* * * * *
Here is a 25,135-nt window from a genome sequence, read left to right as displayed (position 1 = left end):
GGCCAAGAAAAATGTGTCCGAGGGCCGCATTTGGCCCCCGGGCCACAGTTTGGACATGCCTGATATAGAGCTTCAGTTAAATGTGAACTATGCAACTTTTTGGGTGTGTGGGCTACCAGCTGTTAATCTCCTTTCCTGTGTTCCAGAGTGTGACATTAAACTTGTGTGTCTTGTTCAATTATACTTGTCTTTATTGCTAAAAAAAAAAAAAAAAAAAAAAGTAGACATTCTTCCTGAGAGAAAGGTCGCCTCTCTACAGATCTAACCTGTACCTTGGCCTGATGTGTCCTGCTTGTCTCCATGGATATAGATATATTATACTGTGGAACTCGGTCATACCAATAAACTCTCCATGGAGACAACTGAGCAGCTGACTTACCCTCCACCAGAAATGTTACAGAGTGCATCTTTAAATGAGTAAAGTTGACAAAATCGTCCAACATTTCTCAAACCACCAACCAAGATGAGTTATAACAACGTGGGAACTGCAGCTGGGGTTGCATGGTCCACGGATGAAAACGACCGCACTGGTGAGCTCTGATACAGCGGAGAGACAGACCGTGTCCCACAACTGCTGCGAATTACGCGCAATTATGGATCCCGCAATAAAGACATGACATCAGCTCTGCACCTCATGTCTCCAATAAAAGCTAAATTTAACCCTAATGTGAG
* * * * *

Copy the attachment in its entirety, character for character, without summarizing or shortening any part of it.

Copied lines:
Here is a 25,135-nt window from a genome sequence, read left to right as displayed (position 1 = left end):
GGCCAAGAAAAATGTGTCCGAGGGCCGCATTTGGCCCCCGGGCCACAGTTTGGACATGCCTGATATAGAGCTTCAGTTAAATGTGAACTATGCAACTTTTTGGGTGTGTGGGCTACCAGCTGTTAATCTCCTTTCCTGTGTTCCAGAGTGTGACATTAAACTTGTGTGTCTTGTTCAATTATACTTGTCTTTATTGCTAAAAAAAAAAAAAAAAAAAAAAGTAGACATTCTTCCTGAGAGAAAGGTCGCCTCTCTACAGATCTAACCTGTACCTTGGCCTGATGTGTCCTGCTTGTCTCCATGGATATAGATATATTATACTGTGGAACTCGGTCATACCAATAAACTCTCCATGGAGACAACTGAGCAGCTGACTTACCCTCCACCAGAAATGTTACAGAGTGCATCTTTAAATGAGTAAAGTTGACAAAATCGTCCAACATTTCTCAAACCACCAACCAAGATGAGTTATAACAACGTGGGAACTGCAGCTGGGGTTGCATGGTCCACGGATGAAAACGACCGCACTGGTGAGCTCTGATACAGCGGAGAGACAGACCGTGTCCCACAACTGCTGCGAATTACGCGCAATTATGGATCCCGCAATAAAGACATGACATCAGCTCTGCACCTCATGTCTCCAATAAAAGCTAAATTTAACCCTAATGTGAG